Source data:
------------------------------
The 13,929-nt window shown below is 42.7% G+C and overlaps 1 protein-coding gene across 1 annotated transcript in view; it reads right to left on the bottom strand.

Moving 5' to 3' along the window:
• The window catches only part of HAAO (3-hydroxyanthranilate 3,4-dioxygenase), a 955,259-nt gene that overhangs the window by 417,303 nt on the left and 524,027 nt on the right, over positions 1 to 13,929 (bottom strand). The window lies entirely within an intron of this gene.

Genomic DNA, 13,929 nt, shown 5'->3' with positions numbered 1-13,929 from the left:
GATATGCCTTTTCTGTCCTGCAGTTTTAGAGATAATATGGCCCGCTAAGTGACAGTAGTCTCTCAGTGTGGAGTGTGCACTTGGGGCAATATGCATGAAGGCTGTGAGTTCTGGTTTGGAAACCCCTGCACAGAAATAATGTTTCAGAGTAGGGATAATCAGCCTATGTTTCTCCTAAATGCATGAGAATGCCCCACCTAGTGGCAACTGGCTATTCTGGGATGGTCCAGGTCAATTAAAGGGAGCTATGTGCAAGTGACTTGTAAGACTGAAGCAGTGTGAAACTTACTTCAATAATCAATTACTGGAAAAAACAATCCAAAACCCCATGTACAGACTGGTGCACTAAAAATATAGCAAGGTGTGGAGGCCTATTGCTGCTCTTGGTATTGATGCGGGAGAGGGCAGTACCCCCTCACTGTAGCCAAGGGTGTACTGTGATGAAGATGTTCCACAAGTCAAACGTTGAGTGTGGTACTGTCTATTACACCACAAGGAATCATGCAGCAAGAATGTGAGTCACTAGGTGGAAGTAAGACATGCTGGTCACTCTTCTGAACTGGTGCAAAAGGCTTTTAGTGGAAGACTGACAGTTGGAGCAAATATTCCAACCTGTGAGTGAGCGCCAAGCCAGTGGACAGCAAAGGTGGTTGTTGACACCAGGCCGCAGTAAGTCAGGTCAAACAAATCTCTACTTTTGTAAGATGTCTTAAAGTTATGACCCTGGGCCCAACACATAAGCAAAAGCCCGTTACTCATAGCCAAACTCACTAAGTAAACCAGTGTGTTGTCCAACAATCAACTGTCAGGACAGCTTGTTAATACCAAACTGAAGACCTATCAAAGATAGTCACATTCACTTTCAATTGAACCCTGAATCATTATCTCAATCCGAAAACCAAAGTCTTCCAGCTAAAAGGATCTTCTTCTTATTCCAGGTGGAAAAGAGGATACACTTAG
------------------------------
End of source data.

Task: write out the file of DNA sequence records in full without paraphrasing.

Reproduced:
The 13,929-nt window shown below is 42.7% G+C and overlaps 1 protein-coding gene across 1 annotated transcript in view; it reads right to left on the bottom strand.

Moving 5' to 3' along the window:
• The window catches only part of HAAO (3-hydroxyanthranilate 3,4-dioxygenase), a 955,259-nt gene that overhangs the window by 417,303 nt on the left and 524,027 nt on the right, over positions 1 to 13,929 (bottom strand). The window lies entirely within an intron of this gene.

Genomic DNA, 13,929 nt, shown 5'->3' with positions numbered 1-13,929 from the left:
GATATGCCTTTTCTGTCCTGCAGTTTTAGAGATAATATGGCCCGCTAAGTGACAGTAGTCTCTCAGTGTGGAGTGTGCACTTGGGGCAATATGCATGAAGGCTGTGAGTTCTGGTTTGGAAACCCCTGCACAGAAATAATGTTTCAGAGTAGGGATAATCAGCCTATGTTTCTCCTAAATGCATGAGAATGCCCCACCTAGTGGCAACTGGCTATTCTGGGATGGTCCAGGTCAATTAAAGGGAGCTATGTGCAAGTGACTTGTAAGACTGAAGCAGTGTGAAACTTACTTCAATAATCAATTACTGGAAAAAACAATCCAAAACCCCATGTACAGACTGGTGCACTAAAAATATAGCAAGGTGTGGAGGCCTATTGCTGCTCTTGGTATTGATGCGGGAGAGGGCAGTACCCCCTCACTGTAGCCAAGGGTGTACTGTGATGAAGATGTTCCACAAGTCAAACGTTGAGTGTGGTACTGTCTATTACACCACAAGGAATCATGCAGCAAGAATGTGAGTCACTAGGTGGAAGTAAGACATGCTGGTCACTCTTCTGAACTGGTGCAAAAGGCTTTTAGTGGAAGACTGACAGTTGGAGCAAATATTCCAACCTGTGAGTGAGCGCCAAGCCAGTGGACAGCAAAGGTGGTTGTTGACACCAGGCCGCAGTAAGTCAGGTCAAACAAATCTCTACTTTTGTAAGATGTCTTAAAGTTATGACCCTGGGCCCAACACATAAGCAAAAGCCCGTTACTCATAGCCAAACTCACTAAGTAAACCAGTGTGTTGTCCAACAATCAACTGTCAGGACAGCTTGTTAATACCAAACTGAAGACCTATCAAAGATAGTCACATTCACTTTCAATTGAACCCTGAATCATTATCTCAATCCGAAAACCAAAGTCTTCCAGCTAAAAGGATCTTCTTCTTATTCCAGGTGGAAAAGAGGATACACTTAG